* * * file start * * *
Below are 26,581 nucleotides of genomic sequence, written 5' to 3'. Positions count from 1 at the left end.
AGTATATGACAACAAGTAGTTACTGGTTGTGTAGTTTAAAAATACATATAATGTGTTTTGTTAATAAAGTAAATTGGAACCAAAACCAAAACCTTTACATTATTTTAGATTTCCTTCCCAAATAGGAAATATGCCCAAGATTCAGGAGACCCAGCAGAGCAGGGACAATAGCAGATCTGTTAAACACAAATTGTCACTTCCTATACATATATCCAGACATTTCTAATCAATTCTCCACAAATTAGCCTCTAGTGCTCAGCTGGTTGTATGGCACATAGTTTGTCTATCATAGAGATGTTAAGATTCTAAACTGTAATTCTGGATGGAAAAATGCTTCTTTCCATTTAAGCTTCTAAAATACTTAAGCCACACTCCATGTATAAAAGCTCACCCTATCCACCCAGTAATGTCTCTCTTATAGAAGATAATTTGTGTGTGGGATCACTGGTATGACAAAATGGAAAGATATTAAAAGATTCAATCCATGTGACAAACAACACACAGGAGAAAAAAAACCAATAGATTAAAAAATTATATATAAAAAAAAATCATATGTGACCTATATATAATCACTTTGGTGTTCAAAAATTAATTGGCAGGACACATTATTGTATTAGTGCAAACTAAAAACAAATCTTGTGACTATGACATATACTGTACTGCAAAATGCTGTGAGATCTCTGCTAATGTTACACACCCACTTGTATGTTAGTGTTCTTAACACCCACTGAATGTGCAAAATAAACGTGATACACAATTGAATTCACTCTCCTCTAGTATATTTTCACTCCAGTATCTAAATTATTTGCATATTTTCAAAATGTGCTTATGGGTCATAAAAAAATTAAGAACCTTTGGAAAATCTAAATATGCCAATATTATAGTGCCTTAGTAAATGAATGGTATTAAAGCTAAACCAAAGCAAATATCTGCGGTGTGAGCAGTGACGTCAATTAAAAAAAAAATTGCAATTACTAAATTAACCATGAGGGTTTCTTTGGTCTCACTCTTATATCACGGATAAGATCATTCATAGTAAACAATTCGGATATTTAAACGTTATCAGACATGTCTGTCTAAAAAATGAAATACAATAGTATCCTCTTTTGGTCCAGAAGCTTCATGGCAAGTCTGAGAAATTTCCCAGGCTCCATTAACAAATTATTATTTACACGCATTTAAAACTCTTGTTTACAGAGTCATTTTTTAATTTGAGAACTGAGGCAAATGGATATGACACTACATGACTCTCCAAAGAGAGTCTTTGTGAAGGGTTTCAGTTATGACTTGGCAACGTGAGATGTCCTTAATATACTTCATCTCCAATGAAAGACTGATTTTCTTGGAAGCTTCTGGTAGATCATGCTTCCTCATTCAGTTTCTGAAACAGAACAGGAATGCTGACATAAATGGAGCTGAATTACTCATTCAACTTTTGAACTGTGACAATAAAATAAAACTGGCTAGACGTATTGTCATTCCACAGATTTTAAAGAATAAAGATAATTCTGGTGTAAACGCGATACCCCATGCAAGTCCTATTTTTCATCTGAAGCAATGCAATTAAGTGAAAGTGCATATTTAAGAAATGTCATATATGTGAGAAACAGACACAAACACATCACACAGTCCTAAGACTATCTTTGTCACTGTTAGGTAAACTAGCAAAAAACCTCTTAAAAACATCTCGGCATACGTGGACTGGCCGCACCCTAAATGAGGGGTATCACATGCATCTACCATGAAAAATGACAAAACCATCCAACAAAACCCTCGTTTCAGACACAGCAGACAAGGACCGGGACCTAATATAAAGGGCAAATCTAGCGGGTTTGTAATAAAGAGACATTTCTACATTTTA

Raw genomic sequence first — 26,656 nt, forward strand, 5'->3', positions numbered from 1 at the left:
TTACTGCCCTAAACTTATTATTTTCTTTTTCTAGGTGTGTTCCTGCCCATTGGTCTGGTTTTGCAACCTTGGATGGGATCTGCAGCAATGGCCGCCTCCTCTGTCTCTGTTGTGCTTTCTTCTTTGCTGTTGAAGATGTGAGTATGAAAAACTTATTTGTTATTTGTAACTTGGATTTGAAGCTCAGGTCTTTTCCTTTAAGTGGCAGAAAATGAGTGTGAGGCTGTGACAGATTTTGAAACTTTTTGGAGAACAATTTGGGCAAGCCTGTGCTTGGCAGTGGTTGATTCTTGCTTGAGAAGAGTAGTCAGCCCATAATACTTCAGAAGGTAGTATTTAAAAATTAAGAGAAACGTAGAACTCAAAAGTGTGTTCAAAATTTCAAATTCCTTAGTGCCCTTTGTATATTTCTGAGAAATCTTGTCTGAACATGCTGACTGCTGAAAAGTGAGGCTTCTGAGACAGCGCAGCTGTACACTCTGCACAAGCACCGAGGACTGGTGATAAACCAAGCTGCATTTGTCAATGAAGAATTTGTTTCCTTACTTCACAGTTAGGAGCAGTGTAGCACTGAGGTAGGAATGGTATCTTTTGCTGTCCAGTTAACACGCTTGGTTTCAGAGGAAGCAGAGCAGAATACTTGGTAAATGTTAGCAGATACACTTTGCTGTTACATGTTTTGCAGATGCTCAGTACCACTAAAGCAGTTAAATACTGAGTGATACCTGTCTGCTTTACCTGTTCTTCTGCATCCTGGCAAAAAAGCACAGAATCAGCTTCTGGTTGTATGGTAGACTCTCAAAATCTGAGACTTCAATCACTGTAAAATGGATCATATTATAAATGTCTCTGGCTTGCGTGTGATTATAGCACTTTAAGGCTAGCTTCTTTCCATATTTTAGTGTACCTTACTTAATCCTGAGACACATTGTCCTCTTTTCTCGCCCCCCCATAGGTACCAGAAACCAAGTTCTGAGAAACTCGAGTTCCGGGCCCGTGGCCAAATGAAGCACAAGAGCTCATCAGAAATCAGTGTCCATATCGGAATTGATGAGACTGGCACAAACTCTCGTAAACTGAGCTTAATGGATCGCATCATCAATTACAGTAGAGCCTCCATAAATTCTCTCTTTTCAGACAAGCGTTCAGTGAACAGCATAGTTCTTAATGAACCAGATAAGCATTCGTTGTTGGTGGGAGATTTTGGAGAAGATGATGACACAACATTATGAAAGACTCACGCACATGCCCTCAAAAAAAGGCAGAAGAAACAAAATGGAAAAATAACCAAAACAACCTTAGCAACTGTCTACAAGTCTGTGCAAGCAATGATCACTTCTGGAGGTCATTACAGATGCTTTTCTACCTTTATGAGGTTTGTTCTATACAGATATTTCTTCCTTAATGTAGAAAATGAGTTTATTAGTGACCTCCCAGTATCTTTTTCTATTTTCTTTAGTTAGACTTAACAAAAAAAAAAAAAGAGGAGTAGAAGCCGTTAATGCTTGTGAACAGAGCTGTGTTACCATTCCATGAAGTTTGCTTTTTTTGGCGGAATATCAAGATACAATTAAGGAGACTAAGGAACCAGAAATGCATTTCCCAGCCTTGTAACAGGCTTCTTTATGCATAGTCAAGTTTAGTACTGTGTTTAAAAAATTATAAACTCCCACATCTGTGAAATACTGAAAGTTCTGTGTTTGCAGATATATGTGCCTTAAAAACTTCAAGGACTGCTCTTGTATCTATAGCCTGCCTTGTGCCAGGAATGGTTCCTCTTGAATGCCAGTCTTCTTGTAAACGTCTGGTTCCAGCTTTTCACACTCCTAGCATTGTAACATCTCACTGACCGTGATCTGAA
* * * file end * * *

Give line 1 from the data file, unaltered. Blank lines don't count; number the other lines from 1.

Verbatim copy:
Below are 26,581 nucleotides of genomic sequence, written 5' to 3'. Positions count from 1 at the left end.